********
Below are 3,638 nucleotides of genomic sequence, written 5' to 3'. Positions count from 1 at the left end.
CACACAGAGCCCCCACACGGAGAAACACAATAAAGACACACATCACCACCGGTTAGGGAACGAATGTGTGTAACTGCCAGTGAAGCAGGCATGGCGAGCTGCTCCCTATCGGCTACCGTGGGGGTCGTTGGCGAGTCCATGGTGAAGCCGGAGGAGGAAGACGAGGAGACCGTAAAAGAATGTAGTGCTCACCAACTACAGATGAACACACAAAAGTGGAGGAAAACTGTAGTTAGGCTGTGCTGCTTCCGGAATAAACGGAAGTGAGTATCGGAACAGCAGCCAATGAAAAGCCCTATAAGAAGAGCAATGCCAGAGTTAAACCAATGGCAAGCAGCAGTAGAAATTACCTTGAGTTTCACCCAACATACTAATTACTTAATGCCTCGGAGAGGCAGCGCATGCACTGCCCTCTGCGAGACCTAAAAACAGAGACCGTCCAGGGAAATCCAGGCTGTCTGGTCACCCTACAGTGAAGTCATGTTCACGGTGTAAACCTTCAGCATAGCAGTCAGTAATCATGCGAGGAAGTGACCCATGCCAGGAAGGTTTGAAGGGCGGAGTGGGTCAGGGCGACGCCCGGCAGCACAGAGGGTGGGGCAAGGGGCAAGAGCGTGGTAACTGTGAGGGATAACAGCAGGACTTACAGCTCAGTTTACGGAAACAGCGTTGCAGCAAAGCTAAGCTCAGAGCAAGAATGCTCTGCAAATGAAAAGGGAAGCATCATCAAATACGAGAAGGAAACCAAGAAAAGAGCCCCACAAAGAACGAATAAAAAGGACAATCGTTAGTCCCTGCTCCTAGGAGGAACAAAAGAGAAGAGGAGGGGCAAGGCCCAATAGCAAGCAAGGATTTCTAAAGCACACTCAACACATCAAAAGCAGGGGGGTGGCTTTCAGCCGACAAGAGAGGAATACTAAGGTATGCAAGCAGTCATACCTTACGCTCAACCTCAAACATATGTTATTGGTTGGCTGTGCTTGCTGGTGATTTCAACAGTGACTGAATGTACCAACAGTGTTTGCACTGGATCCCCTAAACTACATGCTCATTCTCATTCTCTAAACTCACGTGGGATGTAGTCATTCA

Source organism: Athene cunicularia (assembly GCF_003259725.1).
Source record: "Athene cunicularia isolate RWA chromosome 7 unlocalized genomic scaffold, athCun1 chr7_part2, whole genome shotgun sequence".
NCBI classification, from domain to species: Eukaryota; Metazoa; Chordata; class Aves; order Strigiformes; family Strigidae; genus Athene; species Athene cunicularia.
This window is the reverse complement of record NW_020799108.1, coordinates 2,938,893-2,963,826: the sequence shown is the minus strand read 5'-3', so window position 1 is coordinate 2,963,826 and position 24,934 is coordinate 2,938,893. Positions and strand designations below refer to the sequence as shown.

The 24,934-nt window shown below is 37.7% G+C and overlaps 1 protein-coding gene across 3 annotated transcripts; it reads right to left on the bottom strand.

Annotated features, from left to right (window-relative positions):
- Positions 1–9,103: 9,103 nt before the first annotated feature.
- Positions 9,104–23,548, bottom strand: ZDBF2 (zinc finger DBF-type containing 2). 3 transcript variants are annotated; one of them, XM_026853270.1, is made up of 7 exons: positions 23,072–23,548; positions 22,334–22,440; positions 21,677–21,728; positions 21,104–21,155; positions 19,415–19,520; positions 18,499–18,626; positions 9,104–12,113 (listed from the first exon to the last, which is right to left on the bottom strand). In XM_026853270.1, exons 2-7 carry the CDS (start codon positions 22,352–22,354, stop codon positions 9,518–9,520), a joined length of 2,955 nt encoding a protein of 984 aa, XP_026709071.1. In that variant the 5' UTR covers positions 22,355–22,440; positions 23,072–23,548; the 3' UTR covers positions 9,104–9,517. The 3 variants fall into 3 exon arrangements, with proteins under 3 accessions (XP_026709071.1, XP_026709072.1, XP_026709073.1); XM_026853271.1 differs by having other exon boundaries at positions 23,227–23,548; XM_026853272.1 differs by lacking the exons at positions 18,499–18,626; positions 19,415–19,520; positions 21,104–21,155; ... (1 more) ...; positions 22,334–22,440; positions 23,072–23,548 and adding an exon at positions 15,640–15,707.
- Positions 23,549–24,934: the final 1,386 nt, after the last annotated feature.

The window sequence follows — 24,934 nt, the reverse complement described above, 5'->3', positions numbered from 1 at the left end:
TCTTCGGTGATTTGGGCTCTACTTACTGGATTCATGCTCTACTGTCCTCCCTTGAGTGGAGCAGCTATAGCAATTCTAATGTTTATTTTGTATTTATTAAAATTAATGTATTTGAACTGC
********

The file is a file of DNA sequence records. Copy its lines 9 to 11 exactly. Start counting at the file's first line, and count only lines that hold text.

- Positions 1–9,103: 9,103 nt before the first annotated feature.
- Positions 9,104–23,548, bottom strand: ZDBF2 (zinc finger DBF-type containing 2). 3 transcript variants are annotated; one of them, XM_026853270.1, is made up of 7 exons: positions 23,072–23,548; positions 22,334–22,440; positions 21,677–21,728; positions 21,104–21,155; positions 19,415–19,520; positions 18,499–18,626; positions 9,104–12,113 (listed from the first exon to the last, which is right to left on the bottom strand). In XM_026853270.1, exons 2-7 carry the CDS (start codon positions 22,352–22,354, stop codon positions 9,518–9,520), a joined length of 2,955 nt encoding a protein of 984 aa, XP_026709071.1. In that variant the 5' UTR covers positions 22,355–22,440; positions 23,072–23,548; the 3' UTR covers positions 9,104–9,517. The 3 variants fall into 3 exon arrangements, with proteins under 3 accessions (XP_026709071.1, XP_026709072.1, XP_026709073.1); XM_026853271.1 differs by having other exon boundaries at positions 23,227–23,548; XM_026853272.1 differs by lacking the exons at positions 18,499–18,626; positions 19,415–19,520; positions 21,104–21,155; ... (1 more) ...; positions 22,334–22,440; positions 23,072–23,548 and adding an exon at positions 15,640–15,707.
- Positions 23,549–24,934: the final 1,386 nt, after the last annotated feature.